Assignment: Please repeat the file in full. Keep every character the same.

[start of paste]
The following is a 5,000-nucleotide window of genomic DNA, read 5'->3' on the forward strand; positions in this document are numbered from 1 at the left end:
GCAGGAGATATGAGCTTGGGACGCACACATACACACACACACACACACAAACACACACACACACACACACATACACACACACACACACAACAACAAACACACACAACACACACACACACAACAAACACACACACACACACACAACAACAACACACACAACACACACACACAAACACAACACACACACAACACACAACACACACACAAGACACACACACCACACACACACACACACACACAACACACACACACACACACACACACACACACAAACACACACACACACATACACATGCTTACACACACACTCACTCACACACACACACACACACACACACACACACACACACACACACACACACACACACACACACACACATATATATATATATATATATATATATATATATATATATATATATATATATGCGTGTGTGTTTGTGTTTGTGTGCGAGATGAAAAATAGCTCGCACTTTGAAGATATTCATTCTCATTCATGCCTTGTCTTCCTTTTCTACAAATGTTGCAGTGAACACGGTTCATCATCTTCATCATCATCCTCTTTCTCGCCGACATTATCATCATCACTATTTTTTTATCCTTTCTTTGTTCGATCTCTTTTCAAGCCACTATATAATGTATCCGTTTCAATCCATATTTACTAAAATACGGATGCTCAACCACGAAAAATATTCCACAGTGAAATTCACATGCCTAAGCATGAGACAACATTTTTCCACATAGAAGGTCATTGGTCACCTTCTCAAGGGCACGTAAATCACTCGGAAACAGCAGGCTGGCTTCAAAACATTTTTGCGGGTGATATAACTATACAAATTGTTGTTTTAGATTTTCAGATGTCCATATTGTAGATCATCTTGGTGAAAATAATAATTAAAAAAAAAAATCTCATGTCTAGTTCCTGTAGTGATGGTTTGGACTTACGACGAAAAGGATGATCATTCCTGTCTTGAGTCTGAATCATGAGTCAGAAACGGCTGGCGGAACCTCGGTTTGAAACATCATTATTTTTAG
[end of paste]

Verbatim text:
The following is a 5,000-nucleotide window of genomic DNA, read 5'->3' on the forward strand; positions in this document are numbered from 1 at the left end:
GCAGGAGATATGAGCTTGGGACGCACACATACACACACACACACACACAAACACACACACACACACACACATACACACACACACACACAACAACAAACACACACAACACACACACACACAACAAACACACACACACACACACAACAACAACACACACAACACACACACACAAACACAACACACACACAACACACAACACACACACAAGACACACACACCACACACACACACACACACACAACACACACACACACACACACACACACACACAAACACACACACACACATACACATGCTTACACACACACTCACTCACACACACACACACACACACACACACACACACACACACACACACACACACACACACACACACACATATATATATATATATATATATATATATATATATATATATATATATATATGCGTGTGTGTTTGTGTTTGTGTGCGAGATGAAAAATAGCTCGCACTTTGAAGATATTCATTCTCATTCATGCCTTGTCTTCCTTTTCTACAAATGTTGCAGTGAACACGGTTCATCATCTTCATCATCATCCTCTTTCTCGCCGACATTATCATCATCACTATTTTTTTATCCTTTCTTTGTTCGATCTCTTTTCAAGCCACTATATAATGTATCCGTTTCAATCCATATTTACTAAAATACGGATGCTCAACCACGAAAAATATTCCACAGTGAAATTCACATGCCTAAGCATGAGACAACATTTTTCCACATAGAAGGTCATTGGTCACCTTCTCAAGGGCACGTAAATCACTCGGAAACAGCAGGCTGGCTTCAAAACATTTTTGCGGGTGATATAACTATACAAATTGTTGTTTTAGATTTTCAGATGTCCATATTGTAGATCATCTTGGTGAAAATAATAATTAAAAAAAAAAATCTCATGTCTAGTTCCTGTAGTGATGGTTTGGACTTACGACGAAAAGGATGATCATTCCTGTCTTGAGTCTGAATCATGAGTCAGAAACGGCTGGCGGAACCTCGGTTTGAAACATCATTATTTTTAG